Some seniors missing out on web health information
Seniors are the fastest-growing segment of the web-using population, relying on the Internet to communicate, catch the news or even just connect with friends and loved ones. However, recent research from the University of Michigan reveals that Americans 65 and over are missing out on learning about one crucial category on the World Wide Web: their health.
According to the study, published in the Journal of General Internal Medicine, seniors with low health literacy are also unlikely to use the Internet, and the population of health illiterate adults that do use the web rarely access health information, regardless of the quality of that information. This creates a cycle where seniors who know little about their health are unlikely to ever learn, putting them at risk of suffering from otherwise identifiable and treatable conditions.
“Interventions specifically targeting health literacy among Internet-using older adults may be effective for narrowing the digital divide by facilitating their ability to obtain medical information online,” states Dr. Helen Levy, an associate professor at the University of Michigan’s School for Public Health in Ann Arbor. “Even in the absence of such interventions, screening for low health literacy in the clinical setting can help clinicians identify patients who are likely to have difficulty adopting to change.”
Levy structured her research around issuing surveys to about 1400 seniors (defined as those 65 years or older in the study) that asked questions regarding frequency and type of Internet use and overall health literacy, as well as taking measures of cognitive function and general demographics.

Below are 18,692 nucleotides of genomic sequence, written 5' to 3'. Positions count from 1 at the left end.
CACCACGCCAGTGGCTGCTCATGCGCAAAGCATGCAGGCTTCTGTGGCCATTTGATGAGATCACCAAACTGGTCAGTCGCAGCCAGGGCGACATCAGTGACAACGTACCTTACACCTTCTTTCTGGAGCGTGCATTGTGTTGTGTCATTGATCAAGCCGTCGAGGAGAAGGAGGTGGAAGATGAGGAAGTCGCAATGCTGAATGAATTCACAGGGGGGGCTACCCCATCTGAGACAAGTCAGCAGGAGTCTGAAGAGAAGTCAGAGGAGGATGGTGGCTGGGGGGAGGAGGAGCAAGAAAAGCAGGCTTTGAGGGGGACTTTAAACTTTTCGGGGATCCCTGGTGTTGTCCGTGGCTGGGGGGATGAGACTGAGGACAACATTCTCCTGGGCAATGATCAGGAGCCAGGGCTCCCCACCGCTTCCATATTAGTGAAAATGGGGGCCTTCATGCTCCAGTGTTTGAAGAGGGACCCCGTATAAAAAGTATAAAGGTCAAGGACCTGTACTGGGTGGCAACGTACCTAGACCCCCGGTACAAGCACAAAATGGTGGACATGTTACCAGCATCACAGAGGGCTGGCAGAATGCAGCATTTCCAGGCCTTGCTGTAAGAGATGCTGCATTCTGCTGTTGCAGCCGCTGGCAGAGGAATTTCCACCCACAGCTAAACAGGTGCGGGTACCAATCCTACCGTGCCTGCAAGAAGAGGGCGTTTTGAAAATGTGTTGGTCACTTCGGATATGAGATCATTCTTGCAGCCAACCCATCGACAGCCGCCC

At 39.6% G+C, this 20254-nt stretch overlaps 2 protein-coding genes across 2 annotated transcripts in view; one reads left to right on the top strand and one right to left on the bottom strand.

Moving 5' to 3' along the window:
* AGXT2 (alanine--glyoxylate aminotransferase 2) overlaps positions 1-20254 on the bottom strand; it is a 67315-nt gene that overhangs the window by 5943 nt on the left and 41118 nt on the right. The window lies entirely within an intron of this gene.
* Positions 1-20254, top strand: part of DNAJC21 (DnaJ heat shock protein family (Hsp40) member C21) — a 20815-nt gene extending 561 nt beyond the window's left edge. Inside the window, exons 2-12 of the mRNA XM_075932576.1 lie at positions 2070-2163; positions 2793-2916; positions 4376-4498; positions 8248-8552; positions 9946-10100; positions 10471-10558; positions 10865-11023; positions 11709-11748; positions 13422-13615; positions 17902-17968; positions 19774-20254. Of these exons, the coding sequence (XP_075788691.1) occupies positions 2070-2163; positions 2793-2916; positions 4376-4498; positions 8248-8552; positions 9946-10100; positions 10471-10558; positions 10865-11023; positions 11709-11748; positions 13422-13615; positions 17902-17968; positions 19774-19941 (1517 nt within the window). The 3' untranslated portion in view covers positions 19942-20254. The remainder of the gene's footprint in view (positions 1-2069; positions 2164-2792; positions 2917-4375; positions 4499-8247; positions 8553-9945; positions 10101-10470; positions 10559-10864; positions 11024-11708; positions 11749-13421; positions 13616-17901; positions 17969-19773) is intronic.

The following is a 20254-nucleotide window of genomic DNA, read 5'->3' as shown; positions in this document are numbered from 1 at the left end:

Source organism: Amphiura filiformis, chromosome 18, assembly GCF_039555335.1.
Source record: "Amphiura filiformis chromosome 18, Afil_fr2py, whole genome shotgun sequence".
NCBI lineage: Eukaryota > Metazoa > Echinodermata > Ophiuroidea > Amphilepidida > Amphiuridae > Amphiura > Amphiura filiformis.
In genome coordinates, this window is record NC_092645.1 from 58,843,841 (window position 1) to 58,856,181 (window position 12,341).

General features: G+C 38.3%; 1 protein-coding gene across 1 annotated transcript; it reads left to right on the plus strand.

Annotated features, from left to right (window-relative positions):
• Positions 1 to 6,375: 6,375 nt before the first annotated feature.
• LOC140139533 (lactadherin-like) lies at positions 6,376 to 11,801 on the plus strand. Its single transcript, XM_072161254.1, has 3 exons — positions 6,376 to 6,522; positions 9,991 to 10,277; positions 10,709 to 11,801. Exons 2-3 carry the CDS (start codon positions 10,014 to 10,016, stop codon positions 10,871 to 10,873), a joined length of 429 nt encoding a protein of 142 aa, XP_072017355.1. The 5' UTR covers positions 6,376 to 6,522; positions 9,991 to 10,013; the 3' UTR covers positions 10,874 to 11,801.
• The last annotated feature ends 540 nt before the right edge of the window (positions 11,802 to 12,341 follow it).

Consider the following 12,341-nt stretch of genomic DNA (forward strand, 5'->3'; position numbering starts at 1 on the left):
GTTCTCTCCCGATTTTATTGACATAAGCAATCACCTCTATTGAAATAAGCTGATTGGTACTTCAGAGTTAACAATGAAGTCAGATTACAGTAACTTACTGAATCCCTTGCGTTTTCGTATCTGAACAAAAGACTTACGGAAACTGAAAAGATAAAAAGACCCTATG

The survey identified that while nearly one-third of seniors with high health literacy go online to find information about their health, only about 10 percent of individuals with low health literacy do the same. As such, Levy and her team note health literacy is one of the most important factors in determining whether or not users turn to the web for health information.
While Levy is hopeful about the benefits that expanded access of health technology could bring, she also cautions that closing the digital divide and increasing levels of health literacy is crucial to ensuring the health not only of seniors, but of all going forward.
“Health information technology, like any innovation in health care, offers both the promise of significant benefits and the risk that those benefits will not be shared equally,” Dr. Levy writes. “As Internet use becomes increasingly relevant to the provision of health care, programs must address barriers to substantive use among vulnerable populations, or otherwise risk deepening the existing disparities in access and outcomes.”
About the Author
health enews staff is a group of experienced writers from our Advocate Aurora Health sites, which also includes freelance or intern writers.